I started this blog to offer readers samples of from RUST BELT BOY: Stories of an American Childhood, published in May 2016.
Learn more at www.paulhertneky.com
The book tells the story of a generation–children and grandchildren of immigrants, half of whom became emigrants themselves. When heavy industry collapsed in the late 1970s, nearly six million Baby Boomers fled America’s industrial north over the next twenty years, creating Rust Belt diaspora. Another six million stayed.
“I felt Hertneky was writing a love letter to my own boyhood,” says National Book Award-winner Bob Shacochis.
Nearly all of the essays and stories are set in my hometown of Ambridge, Pennsylvania and Pittsburgh. But every American settlement has seen waves of immigrants. Those waves often come and go without us recognizing their singularity, their influence, and the pattern they follow. I have written these essays and stories to acknowledge the boomers who moved away— from Milwaukee and Youngstown and Scranton and all the places in between—and in appreciation for those who stayed home and supplied the gravity, took care of the parents, the towns, and each other.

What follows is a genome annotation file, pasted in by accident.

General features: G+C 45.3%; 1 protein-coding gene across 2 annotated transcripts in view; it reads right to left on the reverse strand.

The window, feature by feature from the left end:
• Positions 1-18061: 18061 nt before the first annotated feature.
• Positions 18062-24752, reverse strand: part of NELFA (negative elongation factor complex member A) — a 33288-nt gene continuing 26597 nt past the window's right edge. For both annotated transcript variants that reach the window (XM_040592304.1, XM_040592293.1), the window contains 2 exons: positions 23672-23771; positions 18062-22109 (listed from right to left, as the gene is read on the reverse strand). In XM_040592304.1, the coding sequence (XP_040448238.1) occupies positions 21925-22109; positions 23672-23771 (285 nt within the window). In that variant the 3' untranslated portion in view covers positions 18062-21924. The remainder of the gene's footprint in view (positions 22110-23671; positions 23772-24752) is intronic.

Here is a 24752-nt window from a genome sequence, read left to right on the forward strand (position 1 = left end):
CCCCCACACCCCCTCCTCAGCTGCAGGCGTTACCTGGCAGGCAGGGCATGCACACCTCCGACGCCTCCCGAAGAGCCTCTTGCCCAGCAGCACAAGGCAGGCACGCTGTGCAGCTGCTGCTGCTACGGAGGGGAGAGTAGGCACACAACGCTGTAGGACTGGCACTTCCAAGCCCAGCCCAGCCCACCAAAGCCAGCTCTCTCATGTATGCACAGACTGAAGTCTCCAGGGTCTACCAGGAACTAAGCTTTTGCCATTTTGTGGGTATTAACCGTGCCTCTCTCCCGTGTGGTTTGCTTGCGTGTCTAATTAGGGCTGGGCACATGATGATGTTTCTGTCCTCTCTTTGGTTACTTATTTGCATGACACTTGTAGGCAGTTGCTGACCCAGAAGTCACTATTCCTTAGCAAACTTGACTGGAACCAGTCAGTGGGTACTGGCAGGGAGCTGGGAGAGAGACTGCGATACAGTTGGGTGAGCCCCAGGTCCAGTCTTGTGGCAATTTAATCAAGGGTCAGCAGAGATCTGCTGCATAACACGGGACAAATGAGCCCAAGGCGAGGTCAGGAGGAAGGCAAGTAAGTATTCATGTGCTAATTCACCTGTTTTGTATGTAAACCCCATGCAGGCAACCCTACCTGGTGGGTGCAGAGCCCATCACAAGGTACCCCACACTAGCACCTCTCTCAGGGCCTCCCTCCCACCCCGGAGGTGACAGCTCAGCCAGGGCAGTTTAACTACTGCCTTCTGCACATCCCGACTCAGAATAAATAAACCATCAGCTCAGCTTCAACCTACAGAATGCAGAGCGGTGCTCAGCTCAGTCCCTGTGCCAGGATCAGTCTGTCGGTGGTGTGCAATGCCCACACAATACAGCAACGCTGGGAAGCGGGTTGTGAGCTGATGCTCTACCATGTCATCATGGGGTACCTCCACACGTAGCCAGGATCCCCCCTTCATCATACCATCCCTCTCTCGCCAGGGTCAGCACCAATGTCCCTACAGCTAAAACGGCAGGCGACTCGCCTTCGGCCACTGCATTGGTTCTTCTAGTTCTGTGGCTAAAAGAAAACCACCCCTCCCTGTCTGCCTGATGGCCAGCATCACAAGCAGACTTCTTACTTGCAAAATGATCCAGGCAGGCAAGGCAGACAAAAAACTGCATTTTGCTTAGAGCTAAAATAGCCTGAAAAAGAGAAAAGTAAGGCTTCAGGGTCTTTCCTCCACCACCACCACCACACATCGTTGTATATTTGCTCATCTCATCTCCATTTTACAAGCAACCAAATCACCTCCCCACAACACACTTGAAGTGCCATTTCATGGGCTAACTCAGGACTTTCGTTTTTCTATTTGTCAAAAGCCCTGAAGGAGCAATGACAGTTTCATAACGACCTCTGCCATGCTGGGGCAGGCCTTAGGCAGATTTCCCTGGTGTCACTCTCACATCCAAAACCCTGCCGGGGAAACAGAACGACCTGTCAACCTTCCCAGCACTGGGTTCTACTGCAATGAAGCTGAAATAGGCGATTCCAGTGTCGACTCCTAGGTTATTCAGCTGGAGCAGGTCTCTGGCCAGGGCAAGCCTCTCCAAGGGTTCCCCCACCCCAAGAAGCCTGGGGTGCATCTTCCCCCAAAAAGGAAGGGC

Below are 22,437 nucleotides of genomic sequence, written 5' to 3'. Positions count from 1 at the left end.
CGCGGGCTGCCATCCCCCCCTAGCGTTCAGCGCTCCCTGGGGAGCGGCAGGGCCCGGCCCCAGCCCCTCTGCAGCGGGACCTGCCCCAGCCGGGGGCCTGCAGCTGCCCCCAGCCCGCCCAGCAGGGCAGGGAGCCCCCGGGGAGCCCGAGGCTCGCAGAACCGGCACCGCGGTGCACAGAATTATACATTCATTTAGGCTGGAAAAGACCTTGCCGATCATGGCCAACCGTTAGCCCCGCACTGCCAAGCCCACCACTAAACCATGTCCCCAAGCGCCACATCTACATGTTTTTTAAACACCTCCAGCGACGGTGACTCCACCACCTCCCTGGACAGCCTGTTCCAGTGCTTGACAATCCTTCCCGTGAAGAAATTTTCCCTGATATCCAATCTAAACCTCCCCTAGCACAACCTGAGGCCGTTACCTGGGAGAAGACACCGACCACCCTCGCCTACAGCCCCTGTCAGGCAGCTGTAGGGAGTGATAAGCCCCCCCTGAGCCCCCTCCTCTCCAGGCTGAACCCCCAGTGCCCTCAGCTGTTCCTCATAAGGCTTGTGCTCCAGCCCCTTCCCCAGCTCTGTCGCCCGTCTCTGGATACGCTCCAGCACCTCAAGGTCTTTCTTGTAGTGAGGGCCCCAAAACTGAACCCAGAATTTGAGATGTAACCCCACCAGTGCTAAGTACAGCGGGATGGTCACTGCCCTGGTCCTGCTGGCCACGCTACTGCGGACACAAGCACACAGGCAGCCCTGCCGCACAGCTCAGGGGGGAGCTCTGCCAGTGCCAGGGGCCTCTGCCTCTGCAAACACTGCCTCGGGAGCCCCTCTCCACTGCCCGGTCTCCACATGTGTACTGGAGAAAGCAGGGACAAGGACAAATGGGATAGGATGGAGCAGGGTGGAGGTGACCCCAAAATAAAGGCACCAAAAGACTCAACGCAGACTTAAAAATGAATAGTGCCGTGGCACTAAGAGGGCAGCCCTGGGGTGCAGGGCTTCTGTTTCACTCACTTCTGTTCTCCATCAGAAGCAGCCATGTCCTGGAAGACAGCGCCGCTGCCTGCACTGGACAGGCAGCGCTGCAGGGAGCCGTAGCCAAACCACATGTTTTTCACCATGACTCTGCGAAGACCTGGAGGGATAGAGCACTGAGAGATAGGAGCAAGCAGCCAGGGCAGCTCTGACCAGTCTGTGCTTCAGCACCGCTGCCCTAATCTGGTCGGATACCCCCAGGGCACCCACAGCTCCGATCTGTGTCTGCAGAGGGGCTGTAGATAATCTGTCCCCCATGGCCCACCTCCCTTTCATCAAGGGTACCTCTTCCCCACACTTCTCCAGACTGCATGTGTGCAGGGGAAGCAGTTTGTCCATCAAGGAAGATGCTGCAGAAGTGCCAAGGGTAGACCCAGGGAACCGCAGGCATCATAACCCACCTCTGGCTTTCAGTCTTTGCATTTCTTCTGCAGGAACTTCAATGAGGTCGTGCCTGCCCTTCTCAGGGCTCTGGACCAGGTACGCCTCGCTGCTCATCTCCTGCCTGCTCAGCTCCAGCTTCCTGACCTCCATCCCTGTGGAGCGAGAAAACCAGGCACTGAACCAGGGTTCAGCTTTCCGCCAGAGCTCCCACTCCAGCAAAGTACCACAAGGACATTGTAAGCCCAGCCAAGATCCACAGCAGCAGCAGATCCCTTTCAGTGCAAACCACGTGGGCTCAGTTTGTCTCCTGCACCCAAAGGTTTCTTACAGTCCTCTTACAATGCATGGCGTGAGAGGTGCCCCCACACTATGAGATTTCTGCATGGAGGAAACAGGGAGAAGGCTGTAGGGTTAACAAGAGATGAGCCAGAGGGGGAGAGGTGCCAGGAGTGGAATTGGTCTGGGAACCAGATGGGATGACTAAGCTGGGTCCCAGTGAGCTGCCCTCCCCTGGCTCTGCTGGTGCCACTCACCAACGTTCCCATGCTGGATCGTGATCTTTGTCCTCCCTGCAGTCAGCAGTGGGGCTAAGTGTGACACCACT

About me — Paul Hertneky:
For 25 years I have been writing for newspapers, magazines, websites, radio, and television. Most of my journalistic work centers on food, relating to culture, history, health, the environment, the restaurant industry, cooking, and travel. In addition to hundreds of features, essays, and stories for periodicals, my work also has appeared anthologies and has won two James Beard nominations and a Solas Award for travel writing. I have written two screenplays and am working on a three-part travel narrative set in Greece. For 16 years, I taught graduate students at Antioch University New England and am currently on the MFA faculty at Chatham University. I hold an MFA in Writing & Literature from Bennington College.
Find out more at www.paulhertneky.com
Order RUST BELT BOY: Stories of an American Childhood from Amazon, or visit you local bookstore.